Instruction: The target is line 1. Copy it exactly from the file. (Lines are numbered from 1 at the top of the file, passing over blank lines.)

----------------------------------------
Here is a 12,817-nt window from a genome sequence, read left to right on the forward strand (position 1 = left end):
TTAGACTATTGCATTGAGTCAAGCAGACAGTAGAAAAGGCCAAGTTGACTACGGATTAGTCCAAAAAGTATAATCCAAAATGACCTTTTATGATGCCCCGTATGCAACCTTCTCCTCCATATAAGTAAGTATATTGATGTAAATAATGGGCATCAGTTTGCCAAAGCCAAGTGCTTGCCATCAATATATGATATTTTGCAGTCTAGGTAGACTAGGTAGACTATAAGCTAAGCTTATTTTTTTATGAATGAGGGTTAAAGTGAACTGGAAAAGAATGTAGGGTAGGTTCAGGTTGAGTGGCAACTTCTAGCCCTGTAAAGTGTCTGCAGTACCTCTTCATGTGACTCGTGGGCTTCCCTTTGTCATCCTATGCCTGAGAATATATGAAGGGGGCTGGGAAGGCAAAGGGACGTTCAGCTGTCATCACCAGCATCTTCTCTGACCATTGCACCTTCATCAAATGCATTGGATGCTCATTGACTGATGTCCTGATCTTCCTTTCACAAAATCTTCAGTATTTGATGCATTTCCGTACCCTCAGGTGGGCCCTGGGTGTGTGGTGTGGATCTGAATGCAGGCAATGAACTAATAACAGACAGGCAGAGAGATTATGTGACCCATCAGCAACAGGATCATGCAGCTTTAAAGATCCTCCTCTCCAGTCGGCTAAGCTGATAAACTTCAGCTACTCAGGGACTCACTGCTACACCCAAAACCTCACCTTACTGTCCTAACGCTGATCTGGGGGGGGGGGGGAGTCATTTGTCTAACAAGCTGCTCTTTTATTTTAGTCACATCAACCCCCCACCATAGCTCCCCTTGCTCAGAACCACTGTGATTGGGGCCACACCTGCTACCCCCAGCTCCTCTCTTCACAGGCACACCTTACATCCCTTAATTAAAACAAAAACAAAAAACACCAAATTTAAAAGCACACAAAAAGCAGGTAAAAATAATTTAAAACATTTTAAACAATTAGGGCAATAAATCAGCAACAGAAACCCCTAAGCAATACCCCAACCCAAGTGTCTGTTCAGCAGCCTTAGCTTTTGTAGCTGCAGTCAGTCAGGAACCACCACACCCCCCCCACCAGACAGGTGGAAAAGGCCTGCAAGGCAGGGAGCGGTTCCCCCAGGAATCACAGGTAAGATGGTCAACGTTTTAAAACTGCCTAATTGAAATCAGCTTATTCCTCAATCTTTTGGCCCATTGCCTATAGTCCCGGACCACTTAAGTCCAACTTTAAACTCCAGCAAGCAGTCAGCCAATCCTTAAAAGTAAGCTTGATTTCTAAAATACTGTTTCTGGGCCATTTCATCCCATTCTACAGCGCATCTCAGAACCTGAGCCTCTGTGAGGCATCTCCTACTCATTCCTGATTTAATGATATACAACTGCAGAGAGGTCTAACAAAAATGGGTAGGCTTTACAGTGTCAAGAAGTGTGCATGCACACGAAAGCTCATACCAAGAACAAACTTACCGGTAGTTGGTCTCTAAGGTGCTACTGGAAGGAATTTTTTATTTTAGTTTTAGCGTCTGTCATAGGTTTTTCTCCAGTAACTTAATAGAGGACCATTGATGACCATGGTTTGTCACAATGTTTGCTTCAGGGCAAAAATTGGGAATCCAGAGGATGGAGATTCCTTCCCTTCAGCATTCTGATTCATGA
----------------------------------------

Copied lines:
Here is a 12,817-nt window from a genome sequence, read left to right on the forward strand (position 1 = left end):